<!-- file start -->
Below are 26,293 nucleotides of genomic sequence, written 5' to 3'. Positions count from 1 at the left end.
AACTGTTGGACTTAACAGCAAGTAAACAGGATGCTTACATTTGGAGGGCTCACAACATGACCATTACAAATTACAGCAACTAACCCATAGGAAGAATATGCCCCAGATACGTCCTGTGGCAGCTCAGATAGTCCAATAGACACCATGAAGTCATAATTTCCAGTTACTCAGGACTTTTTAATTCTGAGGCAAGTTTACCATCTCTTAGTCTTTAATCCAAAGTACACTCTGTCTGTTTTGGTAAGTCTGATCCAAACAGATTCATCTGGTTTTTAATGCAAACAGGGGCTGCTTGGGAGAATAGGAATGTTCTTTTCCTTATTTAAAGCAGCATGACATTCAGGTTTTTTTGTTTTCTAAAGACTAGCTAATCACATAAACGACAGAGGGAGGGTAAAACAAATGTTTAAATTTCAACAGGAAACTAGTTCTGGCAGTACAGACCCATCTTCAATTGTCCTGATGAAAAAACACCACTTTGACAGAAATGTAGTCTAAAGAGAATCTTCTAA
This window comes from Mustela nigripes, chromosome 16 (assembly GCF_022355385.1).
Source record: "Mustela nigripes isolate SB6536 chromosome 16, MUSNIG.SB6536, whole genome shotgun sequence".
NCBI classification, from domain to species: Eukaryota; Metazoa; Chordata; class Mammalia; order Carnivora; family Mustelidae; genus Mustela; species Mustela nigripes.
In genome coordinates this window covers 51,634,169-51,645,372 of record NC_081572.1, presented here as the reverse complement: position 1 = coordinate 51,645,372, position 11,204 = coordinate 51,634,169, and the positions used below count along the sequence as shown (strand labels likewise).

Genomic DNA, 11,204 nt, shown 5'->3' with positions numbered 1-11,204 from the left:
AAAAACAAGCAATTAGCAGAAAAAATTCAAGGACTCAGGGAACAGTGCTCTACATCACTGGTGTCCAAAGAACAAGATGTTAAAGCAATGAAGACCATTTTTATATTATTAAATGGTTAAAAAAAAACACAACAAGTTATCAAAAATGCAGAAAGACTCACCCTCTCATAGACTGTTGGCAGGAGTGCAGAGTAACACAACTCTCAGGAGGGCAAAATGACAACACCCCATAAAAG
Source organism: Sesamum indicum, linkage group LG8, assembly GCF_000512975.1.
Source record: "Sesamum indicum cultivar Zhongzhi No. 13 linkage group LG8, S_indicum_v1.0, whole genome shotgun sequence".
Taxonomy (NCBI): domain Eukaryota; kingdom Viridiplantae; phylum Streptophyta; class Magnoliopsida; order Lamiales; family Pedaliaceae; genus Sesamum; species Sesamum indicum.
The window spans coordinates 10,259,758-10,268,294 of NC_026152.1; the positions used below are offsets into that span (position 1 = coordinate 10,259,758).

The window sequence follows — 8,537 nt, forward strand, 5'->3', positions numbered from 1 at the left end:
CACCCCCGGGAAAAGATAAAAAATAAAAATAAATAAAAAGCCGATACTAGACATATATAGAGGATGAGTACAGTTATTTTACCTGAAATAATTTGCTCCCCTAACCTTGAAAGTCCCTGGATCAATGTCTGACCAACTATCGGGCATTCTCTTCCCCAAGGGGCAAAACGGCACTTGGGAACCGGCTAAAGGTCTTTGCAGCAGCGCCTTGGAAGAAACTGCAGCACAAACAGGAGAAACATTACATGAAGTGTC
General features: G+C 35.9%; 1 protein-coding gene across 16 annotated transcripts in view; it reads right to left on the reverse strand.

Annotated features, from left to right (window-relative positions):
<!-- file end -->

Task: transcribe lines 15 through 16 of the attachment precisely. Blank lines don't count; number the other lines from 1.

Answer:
General features: G+C 35.9%; 1 protein-coding gene across 16 annotated transcripts in view; it reads right to left on the reverse strand.

Annotated features, from left to right (window-relative positions):